Labels are a thing. And the number and specificity of labels is constantly increasing and changing. I’ve written lots about my thoughts on gender and some about being gay but not so much about the labels that we give ourselves.
Inside my idealistic head, we will one day live in a world without labels. I have said before that everyone should be able to be who they are and love who they love without having to define what that means because of their anatomy, their appearance, or their society’s expectations. But, that isn’t realistic for the world that we live in so let’s talk about labels anyway.
First of all, I am not an expert. I am just a person, a person with positive intentions and some amount of knowledge and opinions.
I am involved in a project at my job to make some changes on how we label individuals coming into our system. There is evidence to support that individuals of certain gender identities and/or sexual orientations are at higher risk in the system. Therefore, we are required to identify those individuals and take it into consideration. We are audited on a yearly basis and must provide a list to the auditor of individuals that have been labeled or have labeled themselves as “Lesbian, Gay, Bisexual, Transgender, Intersex, and/or Gender non-conforming.” We have spent (so far) upwards of seven hours (per person) discussing how we will ask individuals questions that will cover these labels. Seven hours!
Obviously, labels have value in our society. It is important, for example, in this case for us to label people in order to protect them. BUT, labels are also complicating factors and can be limiting.
The first step was to evaluate what we currently ask individuals. Basically, we give the following options for gender:
- Transgender Male
- Transgender Female
Currently, there is not an “Other” (i.e. non-binary, non-conforming, genderqueer, etc.) and we are not asking about sexual orientation at all. So, initially the group wanted to opt for “something easy” and one question. Something like… “Do you identify as part of the LGBTQIA+ community?” But there are some problems with this. For one, we are already asking questions about gender and preferences around name, pronoun, etc. so it doesn’t make sense to ask this question after that. There were a number of other issues with this question including the fact that we would not be able to give our auditor the list of people that they need.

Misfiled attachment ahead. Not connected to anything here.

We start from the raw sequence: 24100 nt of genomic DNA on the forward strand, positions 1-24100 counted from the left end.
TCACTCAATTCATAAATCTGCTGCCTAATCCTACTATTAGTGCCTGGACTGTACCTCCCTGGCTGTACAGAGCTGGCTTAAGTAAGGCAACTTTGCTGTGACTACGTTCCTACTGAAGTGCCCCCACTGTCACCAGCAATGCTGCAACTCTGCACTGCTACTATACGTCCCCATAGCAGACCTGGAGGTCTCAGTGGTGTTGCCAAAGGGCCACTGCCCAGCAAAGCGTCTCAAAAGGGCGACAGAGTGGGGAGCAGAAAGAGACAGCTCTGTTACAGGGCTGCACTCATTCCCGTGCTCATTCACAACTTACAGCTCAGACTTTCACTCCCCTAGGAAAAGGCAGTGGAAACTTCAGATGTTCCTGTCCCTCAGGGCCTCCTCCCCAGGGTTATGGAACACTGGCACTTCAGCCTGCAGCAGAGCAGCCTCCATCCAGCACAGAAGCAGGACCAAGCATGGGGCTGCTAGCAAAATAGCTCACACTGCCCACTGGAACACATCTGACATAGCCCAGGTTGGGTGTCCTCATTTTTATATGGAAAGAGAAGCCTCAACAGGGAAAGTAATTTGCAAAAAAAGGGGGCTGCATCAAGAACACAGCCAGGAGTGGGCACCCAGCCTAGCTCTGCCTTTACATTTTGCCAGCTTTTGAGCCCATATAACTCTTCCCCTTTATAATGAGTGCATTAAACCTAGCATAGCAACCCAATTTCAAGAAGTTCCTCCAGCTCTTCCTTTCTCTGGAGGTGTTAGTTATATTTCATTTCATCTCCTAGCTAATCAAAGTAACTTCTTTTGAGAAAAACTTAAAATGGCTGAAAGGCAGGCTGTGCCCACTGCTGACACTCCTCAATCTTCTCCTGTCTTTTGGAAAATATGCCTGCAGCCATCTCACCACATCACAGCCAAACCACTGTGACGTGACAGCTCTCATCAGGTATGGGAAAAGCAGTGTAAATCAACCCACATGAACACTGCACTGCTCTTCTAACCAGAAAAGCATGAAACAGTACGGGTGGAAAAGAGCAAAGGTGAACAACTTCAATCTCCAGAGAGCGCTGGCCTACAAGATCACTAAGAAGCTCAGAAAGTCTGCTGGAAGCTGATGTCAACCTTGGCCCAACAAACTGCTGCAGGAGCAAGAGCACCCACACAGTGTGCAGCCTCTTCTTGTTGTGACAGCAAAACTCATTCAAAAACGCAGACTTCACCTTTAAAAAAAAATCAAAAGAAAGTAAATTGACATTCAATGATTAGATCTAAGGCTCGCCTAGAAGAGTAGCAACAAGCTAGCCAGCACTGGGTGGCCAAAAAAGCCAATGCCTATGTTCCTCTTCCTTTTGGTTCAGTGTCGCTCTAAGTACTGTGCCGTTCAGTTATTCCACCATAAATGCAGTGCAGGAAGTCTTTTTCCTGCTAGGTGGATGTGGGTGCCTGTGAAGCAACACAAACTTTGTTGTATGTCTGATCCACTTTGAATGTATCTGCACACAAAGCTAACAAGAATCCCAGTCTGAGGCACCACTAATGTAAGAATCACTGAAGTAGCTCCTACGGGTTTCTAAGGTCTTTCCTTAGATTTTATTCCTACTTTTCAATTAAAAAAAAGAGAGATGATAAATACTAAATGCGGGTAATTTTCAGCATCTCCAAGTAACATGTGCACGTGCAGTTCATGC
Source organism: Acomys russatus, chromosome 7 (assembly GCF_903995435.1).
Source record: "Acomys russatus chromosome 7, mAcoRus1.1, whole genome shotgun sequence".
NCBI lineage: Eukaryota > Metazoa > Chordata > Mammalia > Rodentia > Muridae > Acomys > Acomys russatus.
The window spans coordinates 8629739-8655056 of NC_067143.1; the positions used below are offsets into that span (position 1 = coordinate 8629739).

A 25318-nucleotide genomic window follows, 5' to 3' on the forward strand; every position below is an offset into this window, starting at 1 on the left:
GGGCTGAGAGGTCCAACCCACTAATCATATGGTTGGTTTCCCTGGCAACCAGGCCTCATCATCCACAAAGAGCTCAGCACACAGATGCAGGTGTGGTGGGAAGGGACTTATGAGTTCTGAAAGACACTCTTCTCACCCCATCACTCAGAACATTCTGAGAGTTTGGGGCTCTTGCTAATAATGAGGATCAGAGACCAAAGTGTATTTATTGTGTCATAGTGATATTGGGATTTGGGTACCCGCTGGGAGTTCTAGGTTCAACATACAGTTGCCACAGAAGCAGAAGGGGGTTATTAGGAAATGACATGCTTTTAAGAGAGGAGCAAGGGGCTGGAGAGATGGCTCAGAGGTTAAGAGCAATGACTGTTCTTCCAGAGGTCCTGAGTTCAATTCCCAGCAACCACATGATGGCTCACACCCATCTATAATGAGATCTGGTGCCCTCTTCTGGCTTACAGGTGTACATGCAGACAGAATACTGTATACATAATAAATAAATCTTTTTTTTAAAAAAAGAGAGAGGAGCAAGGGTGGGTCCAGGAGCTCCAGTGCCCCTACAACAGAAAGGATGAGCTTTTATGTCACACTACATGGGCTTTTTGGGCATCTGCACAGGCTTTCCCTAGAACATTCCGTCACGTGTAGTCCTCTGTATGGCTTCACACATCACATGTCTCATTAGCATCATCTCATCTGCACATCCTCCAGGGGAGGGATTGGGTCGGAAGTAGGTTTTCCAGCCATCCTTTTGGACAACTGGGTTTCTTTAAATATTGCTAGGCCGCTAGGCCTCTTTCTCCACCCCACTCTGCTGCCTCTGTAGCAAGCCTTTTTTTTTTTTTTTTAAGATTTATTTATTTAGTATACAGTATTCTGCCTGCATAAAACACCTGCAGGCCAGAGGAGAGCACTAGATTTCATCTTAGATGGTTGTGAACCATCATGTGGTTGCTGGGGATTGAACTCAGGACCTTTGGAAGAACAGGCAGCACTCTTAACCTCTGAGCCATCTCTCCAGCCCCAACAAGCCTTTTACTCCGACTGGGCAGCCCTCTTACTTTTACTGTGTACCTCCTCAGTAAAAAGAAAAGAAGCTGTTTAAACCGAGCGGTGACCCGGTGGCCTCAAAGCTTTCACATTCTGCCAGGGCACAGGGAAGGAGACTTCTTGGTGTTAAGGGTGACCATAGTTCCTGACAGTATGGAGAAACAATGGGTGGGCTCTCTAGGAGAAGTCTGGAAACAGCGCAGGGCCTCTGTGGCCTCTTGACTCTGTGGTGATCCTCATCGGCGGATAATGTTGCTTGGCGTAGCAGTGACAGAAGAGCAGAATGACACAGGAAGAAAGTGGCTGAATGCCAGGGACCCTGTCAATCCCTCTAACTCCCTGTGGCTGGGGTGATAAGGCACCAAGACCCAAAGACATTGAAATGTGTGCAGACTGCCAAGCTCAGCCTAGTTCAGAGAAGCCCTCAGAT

From there we decided to break out the gender questions from the sexual orientation questions. Since we are already asking gender (excluding the “other” option), we decided to just add an “other” option. What? That seemed easy. Except that this really took several hours in real life. Then came the sexual orientation. Do we just ask “Are you lesbian, gay, or bisexual?” Spoiler alert, nope. Five hours later (and after calling in additional people to discuss), we settled on a list of labels including but not limited to heterosexual/straight (the group of straight people left that one out during the first draft) and “other” as a catch all.
I was fascinated by this process, not only by how little my cis-gendered straight co-workers knew about labels and gender identity and sexual orientation, but also by the fact that we were trying to strike the perfect balance when it comes to labeling people. We also had to take into consideration the individual’s privacy, the limitations of our IT systems (though we will be making changes to fit the change we made), and the blooming world of labels.
Basically, my message today is this… Labels serve a purpose in our society, they are a band-aid to some of the negative symptoms like prejudice and discrimination. They can be empowering in figuring out your identity. But, they are also limiting. Not just to us individually, but to our society and our future.